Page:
A few years before California legalized recreational marijuana use in 2016, Stephen Lankenau, a professor in the Dornsife School of Public Health, was studying medical marijuana use among young adults in the state, which had established a medical marijuana program in 1996.
His controversial investigation was one of the first large-scale research studies into marijuana’s impact on public health funded by the government, which still criminalizes possession and distribution of marijuana.
At the time, there were only 15 active studies related to marijuana nationwide.
Now that the Golden State has also legalized the sale of recreational marijuana in 2018, Lankenau is leading a team of researchers working to better understand how the new laws are affecting the health and social wellbeing of the state’s residents, particularly its 18- to 30-year-olds.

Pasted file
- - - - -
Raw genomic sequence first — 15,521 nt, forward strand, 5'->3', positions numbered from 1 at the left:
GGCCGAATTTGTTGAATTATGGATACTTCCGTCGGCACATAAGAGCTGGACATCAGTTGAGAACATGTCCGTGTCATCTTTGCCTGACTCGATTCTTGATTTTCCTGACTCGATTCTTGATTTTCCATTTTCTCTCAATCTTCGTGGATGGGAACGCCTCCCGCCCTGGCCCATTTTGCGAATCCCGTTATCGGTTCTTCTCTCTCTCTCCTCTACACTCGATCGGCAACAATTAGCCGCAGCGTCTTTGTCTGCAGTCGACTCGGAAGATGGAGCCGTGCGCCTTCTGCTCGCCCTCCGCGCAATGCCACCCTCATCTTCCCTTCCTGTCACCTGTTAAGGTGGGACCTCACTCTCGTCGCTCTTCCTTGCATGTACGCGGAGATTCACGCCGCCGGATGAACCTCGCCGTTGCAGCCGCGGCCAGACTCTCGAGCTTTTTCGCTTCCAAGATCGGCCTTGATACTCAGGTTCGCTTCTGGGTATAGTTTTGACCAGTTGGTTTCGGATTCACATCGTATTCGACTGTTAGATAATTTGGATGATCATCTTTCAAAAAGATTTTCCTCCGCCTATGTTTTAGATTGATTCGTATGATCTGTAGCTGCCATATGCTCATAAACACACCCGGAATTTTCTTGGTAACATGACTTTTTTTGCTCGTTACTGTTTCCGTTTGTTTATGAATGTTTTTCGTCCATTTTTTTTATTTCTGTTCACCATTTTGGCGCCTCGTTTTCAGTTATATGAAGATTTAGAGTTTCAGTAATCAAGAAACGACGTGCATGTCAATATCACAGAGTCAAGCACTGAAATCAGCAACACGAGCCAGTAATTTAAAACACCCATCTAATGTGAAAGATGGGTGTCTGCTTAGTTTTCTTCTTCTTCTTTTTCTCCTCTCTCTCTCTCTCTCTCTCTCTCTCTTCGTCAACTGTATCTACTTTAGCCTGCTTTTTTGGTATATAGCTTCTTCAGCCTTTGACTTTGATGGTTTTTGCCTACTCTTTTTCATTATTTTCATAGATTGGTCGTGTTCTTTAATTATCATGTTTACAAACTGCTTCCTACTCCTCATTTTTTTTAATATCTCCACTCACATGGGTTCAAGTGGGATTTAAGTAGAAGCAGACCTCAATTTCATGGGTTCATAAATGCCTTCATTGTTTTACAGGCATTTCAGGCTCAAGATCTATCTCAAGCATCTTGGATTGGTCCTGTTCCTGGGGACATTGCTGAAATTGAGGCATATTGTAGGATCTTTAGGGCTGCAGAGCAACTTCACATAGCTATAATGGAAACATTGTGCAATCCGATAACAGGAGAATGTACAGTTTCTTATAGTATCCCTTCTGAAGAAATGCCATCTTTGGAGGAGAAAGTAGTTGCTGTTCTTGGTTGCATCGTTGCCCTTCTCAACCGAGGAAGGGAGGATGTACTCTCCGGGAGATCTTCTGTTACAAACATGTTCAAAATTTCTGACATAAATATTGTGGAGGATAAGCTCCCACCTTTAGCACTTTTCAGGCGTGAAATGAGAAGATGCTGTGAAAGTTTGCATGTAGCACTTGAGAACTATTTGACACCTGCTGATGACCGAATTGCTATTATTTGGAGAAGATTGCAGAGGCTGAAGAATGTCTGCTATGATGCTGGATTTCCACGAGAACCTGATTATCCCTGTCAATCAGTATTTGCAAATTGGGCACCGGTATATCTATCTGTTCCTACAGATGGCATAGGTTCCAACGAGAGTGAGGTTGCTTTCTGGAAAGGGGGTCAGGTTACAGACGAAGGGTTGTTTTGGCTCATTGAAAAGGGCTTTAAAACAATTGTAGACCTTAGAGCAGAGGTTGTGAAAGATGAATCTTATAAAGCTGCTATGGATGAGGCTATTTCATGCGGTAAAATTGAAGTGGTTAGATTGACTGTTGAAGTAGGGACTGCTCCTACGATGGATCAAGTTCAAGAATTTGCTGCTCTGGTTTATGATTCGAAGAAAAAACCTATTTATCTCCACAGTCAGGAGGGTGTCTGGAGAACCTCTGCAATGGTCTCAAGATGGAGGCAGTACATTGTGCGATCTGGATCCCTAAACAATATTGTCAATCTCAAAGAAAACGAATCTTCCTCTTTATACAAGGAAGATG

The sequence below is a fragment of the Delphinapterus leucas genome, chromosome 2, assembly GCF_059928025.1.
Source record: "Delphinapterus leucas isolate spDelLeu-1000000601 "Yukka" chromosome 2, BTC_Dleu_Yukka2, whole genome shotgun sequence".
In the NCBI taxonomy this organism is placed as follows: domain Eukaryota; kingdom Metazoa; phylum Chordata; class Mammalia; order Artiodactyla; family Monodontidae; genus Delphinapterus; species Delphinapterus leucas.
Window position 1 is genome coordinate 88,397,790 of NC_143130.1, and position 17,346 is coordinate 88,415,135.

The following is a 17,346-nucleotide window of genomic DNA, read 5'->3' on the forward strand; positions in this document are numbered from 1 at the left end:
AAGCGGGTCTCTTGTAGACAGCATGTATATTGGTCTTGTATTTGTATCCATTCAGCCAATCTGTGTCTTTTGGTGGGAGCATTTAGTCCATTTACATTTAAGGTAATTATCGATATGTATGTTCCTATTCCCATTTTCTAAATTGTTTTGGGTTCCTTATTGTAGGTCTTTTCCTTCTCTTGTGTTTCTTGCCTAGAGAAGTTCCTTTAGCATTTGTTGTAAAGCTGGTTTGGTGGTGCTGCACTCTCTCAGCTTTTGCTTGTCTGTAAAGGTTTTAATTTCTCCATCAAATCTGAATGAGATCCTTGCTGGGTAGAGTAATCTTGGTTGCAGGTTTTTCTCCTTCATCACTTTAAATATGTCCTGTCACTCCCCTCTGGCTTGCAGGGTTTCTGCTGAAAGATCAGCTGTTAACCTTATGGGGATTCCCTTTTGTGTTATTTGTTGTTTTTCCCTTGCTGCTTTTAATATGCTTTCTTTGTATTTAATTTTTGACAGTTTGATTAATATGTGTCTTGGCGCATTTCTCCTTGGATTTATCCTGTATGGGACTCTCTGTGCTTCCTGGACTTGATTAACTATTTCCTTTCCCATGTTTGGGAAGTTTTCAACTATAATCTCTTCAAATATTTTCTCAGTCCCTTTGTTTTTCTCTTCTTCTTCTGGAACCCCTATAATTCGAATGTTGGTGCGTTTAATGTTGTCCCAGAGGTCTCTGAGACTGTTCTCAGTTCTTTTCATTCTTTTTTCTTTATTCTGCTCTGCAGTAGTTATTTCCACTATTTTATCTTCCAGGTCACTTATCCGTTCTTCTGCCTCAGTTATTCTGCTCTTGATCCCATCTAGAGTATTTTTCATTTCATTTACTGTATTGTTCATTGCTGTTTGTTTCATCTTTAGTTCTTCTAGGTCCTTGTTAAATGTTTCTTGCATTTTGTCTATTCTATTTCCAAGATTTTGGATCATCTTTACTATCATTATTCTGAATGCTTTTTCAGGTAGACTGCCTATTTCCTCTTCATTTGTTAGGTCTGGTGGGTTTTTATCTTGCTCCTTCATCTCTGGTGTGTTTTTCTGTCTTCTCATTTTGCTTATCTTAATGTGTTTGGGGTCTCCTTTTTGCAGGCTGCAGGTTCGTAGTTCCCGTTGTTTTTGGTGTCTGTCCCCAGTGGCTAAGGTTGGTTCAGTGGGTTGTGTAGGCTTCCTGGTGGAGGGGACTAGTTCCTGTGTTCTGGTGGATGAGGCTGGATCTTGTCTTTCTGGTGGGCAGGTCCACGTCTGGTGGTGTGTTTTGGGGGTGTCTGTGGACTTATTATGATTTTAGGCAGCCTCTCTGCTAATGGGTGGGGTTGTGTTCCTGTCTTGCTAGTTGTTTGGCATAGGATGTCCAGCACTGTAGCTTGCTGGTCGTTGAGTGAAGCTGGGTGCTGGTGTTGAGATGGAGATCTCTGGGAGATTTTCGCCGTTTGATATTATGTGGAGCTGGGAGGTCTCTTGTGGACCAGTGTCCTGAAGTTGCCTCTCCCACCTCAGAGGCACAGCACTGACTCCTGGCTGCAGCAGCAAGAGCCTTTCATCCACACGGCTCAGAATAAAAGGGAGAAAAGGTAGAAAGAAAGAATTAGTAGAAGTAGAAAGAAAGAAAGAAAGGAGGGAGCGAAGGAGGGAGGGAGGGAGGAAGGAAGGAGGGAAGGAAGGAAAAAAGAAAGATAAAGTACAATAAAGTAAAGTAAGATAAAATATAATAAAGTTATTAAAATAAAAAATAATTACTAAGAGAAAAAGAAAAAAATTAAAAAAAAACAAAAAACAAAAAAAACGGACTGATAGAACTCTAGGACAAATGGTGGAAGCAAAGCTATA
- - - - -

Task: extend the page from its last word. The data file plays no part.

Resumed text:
Lankenau is the principal investigator of the Cannabis, Health, and Young Adults (CHAYA) research project, which was first funded by the National Institutes of Drug Abuse (NIDA) with a five-year, $3.3 million grant in 2013.
This past November, CHAYA received another five-year grant for $4.1 million from NIDA to continue studying that first group of young adults, some of whom are now ages 25 to 30, as well as recruit a new cohort of study volunteers.